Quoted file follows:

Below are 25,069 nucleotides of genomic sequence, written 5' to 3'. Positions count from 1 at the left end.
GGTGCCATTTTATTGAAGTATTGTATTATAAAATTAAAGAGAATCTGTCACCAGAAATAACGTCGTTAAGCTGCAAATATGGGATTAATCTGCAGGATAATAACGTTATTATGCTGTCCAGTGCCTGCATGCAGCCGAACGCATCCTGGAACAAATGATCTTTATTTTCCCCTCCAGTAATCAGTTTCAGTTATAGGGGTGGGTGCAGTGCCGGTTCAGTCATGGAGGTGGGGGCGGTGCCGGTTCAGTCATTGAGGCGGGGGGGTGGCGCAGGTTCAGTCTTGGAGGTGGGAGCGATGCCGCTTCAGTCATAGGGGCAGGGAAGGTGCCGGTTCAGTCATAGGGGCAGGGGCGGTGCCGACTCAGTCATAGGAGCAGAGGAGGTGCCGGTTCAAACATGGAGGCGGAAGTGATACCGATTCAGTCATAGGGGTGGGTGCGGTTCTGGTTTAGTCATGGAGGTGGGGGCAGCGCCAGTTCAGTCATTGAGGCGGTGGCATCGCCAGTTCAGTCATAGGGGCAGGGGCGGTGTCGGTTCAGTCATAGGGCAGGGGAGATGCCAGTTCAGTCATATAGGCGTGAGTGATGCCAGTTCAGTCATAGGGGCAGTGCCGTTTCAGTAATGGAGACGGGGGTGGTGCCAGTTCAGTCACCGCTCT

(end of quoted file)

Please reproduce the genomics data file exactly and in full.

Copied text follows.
Below are 25,069 nucleotides of genomic sequence, written 5' to 3'. Positions count from 1 at the left end.
GGTGCCATTTTATTGAAGTATTGTATTATAAAATTAAAGAGAATCTGTCACCAGAAATAACGTCGTTAAGCTGCAAATATGGGATTAATCTGCAGGATAATAACGTTATTATGCTGTCCAGTGCCTGCATGCAGCCGAACGCATCCTGGAACAAATGATCTTTATTTTCCCCTCCAGTAATCAGTTTCAGTTATAGGGGTGGGTGCAGTGCCGGTTCAGTCATGGAGGTGGGGGCGGTGCCGGTTCAGTCATTGAGGCGGGGGGGTGGCGCAGGTTCAGTCTTGGAGGTGGGAGCGATGCCGCTTCAGTCATAGGGGCAGGGAAGGTGCCGGTTCAGTCATAGGGGCAGGGGCGGTGCCGACTCAGTCATAGGAGCAGAGGAGGTGCCGGTTCAAACATGGAGGCGGAAGTGATACCGATTCAGTCATAGGGGTGGGTGCGGTTCTGGTTTAGTCATGGAGGTGGGGGCAGCGCCAGTTCAGTCATTGAGGCGGTGGCATCGCCAGTTCAGTCATAGGGGCAGGGGCGGTGTCGGTTCAGTCATAGGGCAGGGGAGATGCCAGTTCAGTCATATAGGCGTGAGTGATGCCAGTTCAGTCATAGGGGCAGTGCCGTTTCAGTAATGGAGACGGGGGTGGTGCCAGTTCAGTCACCGCTCT